(Representational Image)
(Representational Image)

Imagine a vaccine that is 90% effective at preventing COVID-19 infection, is cheap and can be stored in a common fridge.

AZD1222, Oxford University's coronavirus vaccine has promised to be all of these and more, unlike its competitors. Yet the varsity's research partner for the shot, AstraZeneca, announced on Monday that the vaccine has shown two remarkably different efficacy rates resulting from two different dosing regimens.

Differing efficacies for differing dosing regimens

One dosing regimen showed vaccine efficacy of 90% when AZD1222 was given as a half dose, followed by a full dose at least one month apart, and another dosing regimen showed 62% efficacy when given as two full doses at least one month apart. The combined analysis from both dosing regimens resulted in an average efficacy of 70 per cent.

The pooled analysis included data from the Phase II/III trial in the UK and Phase III trial in Brazil. Over 23,000 participants are being assessed following two doses of either a half-dose/full-dose regimen or a regimen of two full doses of AZD1222 or a comparator, meningococcal conjugate vaccine called MenACWY or saline.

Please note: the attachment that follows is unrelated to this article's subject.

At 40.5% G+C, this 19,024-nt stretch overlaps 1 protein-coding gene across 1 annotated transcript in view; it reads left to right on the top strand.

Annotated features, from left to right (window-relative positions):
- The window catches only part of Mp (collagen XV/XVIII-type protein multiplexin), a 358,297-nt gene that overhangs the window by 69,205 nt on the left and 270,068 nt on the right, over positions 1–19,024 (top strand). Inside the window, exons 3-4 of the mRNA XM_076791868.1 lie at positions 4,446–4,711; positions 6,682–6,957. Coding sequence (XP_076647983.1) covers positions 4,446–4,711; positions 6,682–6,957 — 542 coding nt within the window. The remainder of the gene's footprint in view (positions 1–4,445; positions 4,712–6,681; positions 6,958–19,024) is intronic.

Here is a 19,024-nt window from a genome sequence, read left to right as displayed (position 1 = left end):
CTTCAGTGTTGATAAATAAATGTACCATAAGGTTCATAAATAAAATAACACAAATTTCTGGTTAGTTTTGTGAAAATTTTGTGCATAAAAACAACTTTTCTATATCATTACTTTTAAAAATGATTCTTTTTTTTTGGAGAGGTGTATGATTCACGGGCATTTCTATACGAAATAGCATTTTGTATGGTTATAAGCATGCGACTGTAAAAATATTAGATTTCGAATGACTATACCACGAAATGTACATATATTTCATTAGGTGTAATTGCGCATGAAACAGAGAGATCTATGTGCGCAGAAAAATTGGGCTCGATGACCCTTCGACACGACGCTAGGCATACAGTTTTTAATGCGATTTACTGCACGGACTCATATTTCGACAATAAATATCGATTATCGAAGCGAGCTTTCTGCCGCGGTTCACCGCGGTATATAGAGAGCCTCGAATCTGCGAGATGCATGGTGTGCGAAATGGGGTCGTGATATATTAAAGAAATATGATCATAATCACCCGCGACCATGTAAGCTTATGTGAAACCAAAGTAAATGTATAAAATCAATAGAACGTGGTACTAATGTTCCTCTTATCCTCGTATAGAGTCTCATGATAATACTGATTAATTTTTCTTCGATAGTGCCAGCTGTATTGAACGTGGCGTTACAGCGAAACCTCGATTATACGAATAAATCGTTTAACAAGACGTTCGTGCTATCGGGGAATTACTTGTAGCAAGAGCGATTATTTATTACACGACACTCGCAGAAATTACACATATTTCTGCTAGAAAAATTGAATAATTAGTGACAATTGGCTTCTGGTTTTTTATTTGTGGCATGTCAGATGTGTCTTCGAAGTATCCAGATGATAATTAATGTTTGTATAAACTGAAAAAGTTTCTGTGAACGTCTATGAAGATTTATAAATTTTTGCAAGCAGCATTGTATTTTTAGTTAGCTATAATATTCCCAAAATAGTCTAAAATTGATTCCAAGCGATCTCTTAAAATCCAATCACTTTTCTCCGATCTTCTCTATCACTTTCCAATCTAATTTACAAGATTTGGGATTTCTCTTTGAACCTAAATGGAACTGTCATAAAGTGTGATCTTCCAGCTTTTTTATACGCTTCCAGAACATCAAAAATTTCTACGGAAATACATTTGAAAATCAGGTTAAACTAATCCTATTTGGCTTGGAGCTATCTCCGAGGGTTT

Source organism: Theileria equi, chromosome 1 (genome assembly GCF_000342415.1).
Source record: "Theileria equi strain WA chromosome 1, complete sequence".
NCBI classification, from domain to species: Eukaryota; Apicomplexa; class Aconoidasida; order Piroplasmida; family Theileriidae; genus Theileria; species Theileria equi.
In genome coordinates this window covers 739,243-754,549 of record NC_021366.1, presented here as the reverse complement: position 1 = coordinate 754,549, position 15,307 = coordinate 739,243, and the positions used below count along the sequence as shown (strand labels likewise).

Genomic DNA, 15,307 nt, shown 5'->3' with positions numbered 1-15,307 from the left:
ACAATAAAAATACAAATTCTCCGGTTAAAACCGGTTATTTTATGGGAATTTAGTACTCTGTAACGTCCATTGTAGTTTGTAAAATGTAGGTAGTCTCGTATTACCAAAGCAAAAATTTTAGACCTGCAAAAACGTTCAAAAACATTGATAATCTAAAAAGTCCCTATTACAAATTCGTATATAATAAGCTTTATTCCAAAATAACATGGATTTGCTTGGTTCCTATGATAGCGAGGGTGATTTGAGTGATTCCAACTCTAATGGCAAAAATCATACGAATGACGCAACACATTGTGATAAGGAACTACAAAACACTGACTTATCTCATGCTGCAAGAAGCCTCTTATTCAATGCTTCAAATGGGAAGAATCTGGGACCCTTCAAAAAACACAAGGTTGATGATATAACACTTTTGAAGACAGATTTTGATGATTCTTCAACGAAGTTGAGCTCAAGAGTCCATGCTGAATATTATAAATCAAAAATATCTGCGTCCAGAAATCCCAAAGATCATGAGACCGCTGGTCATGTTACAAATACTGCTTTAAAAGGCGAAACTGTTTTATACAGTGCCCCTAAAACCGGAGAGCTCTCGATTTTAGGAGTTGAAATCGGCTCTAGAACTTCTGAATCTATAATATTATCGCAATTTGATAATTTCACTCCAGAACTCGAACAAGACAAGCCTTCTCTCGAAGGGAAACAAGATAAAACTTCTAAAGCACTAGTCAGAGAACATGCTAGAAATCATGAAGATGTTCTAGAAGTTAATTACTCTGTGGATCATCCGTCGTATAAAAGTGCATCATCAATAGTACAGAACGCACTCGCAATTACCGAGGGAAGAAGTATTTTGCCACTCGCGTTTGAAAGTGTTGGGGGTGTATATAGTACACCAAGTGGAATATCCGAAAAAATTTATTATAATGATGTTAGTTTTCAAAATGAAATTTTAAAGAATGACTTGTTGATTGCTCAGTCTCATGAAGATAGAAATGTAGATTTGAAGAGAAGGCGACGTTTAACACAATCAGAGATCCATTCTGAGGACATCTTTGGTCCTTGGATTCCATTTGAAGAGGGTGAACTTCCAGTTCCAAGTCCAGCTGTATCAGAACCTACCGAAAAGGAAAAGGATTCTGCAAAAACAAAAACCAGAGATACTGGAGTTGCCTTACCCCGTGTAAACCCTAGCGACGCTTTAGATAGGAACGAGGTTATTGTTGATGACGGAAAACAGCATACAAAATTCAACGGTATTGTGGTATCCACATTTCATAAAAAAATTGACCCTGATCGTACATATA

The global trials are evaluating participants aged 18 years or over from diverse racial and geographic groups who are healthy or have stable underlying medical conditions.

AstraZeneca is intent on giving the world a weapon to fight the global pandemic with a vaccine that is potentially cheaper to make, easier to distribute, and faster to scale-up than rivals — but what are we to make of the different efficacy rates?

Global race to best COVID-19 vaccine efficacy

This comes amid a global race among COVID-19 vaccine makers to best each other in terms of efficacy rate.

Russia's Sputnik V vaccine has been found to be more than 95% effective against Covid-19 in the second interim analysis of Phase 3 clinical trial data, its developers said on Tuesday.

The analysis was based on data from volunteers obtained 42 days after the first dose -- which corresponds with 21 days after the second dose, Gamaleya National Research Centre for Epidemiology and Microbiology of the Russian Health Ministry and Russian Direct Investment Fund (RDIF), said.